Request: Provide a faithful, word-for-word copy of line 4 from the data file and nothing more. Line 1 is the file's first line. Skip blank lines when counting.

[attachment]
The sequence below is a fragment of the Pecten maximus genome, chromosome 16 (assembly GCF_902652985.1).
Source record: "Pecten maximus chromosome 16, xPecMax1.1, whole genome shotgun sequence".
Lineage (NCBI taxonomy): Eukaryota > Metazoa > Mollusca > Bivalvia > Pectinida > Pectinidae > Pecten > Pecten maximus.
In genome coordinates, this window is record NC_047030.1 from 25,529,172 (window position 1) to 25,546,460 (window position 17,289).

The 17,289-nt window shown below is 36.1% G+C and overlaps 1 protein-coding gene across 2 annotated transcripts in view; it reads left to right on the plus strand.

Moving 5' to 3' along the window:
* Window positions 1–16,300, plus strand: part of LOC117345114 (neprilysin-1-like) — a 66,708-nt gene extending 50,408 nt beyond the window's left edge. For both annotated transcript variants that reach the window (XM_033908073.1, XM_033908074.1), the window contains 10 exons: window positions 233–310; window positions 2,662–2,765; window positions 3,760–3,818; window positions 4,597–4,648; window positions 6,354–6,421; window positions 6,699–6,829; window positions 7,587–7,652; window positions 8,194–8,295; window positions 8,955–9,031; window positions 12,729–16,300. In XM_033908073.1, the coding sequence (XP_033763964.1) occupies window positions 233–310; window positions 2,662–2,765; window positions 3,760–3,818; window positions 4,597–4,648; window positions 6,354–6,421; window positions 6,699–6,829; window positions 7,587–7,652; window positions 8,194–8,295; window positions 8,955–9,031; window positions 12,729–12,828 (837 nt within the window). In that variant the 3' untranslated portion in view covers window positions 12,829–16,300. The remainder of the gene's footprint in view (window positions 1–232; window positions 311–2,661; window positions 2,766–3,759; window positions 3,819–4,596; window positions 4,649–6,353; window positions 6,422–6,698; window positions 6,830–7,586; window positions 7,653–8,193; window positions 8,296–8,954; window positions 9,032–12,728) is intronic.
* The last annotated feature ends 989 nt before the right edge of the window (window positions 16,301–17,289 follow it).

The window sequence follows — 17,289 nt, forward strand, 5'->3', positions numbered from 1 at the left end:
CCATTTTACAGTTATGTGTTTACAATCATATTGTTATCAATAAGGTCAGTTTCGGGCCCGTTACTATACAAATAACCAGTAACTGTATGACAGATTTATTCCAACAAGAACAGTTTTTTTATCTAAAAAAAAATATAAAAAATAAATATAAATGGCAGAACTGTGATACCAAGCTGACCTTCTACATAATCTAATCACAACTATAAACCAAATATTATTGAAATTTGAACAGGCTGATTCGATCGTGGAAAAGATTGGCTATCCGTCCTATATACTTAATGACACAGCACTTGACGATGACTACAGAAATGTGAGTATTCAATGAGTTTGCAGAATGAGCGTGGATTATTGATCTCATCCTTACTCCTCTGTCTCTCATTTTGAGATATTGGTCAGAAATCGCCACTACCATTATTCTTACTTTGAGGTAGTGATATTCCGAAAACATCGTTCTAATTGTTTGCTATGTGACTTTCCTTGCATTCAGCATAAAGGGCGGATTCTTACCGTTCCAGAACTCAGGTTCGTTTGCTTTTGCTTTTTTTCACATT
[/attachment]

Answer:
In genome coordinates, this window is record NC_047030.1 from 25,529,172 (window position 1) to 25,546,460 (window position 17,289).